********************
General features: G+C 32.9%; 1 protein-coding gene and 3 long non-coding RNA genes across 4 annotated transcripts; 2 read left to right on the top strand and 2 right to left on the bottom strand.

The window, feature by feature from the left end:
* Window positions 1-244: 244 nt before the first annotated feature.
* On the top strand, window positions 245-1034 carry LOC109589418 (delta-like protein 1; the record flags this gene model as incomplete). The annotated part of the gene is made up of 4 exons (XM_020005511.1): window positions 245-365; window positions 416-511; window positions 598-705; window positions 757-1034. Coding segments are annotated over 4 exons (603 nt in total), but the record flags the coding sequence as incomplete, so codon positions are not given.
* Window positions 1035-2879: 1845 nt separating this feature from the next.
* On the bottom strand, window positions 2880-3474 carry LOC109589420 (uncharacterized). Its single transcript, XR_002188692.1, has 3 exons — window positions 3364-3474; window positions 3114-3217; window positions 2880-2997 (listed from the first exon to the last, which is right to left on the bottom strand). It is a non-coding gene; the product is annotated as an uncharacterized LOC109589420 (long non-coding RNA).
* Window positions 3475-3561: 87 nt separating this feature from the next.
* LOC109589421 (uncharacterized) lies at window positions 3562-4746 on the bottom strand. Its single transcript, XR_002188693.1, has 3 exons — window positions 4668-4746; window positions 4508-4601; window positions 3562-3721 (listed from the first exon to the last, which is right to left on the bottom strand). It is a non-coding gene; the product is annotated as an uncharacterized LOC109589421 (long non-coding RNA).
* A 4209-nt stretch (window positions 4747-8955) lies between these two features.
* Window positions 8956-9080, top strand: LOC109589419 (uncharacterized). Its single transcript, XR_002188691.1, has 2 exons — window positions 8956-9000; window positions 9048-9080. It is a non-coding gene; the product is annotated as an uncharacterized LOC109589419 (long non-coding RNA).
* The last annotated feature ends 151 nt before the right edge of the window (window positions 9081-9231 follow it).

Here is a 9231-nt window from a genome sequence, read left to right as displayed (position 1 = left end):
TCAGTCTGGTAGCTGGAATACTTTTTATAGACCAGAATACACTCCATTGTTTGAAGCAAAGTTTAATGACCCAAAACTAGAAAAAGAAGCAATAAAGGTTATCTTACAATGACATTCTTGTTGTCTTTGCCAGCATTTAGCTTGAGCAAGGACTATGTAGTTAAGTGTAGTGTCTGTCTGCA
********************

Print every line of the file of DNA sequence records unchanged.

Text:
General features: G+C 32.9%; 1 protein-coding gene and 3 long non-coding RNA genes across 4 annotated transcripts; 2 read left to right on the top strand and 2 right to left on the bottom strand.

The window, feature by feature from the left end:
* Window positions 1-244: 244 nt before the first annotated feature.
* On the top strand, window positions 245-1034 carry LOC109589418 (delta-like protein 1; the record flags this gene model as incomplete). The annotated part of the gene is made up of 4 exons (XM_020005511.1): window positions 245-365; window positions 416-511; window positions 598-705; window positions 757-1034. Coding segments are annotated over 4 exons (603 nt in total), but the record flags the coding sequence as incomplete, so codon positions are not given.
* Window positions 1035-2879: 1845 nt separating this feature from the next.
* On the bottom strand, window positions 2880-3474 carry LOC109589420 (uncharacterized). Its single transcript, XR_002188692.1, has 3 exons — window positions 3364-3474; window positions 3114-3217; window positions 2880-2997 (listed from the first exon to the last, which is right to left on the bottom strand). It is a non-coding gene; the product is annotated as an uncharacterized LOC109589420 (long non-coding RNA).
* Window positions 3475-3561: 87 nt separating this feature from the next.
* LOC109589421 (uncharacterized) lies at window positions 3562-4746 on the bottom strand. Its single transcript, XR_002188693.1, has 3 exons — window positions 4668-4746; window positions 4508-4601; window positions 3562-3721 (listed from the first exon to the last, which is right to left on the bottom strand). It is a non-coding gene; the product is annotated as an uncharacterized LOC109589421 (long non-coding RNA).
* A 4209-nt stretch (window positions 4747-8955) lies between these two features.
* Window positions 8956-9080, top strand: LOC109589419 (uncharacterized). Its single transcript, XR_002188691.1, has 2 exons — window positions 8956-9000; window positions 9048-9080. It is a non-coding gene; the product is annotated as an uncharacterized LOC109589419 (long non-coding RNA).
* The last annotated feature ends 151 nt before the right edge of the window (window positions 9081-9231 follow it).

Here is a 9231-nt window from a genome sequence, read left to right as displayed (position 1 = left end):
TCAGTCTGGTAGCTGGAATACTTTTTATAGACCAGAATACACTCCATTGTTTGAAGCAAAGTTTAATGACCCAAAACTAGAAAAAGAAGCAATAAAGGTTATCTTACAATGACATTCTTGTTGTCTTTGCCAGCATTTAGCTTGAGCAAGGACTATGTAGTTAAGTGTAGTGTCTGTCTGCA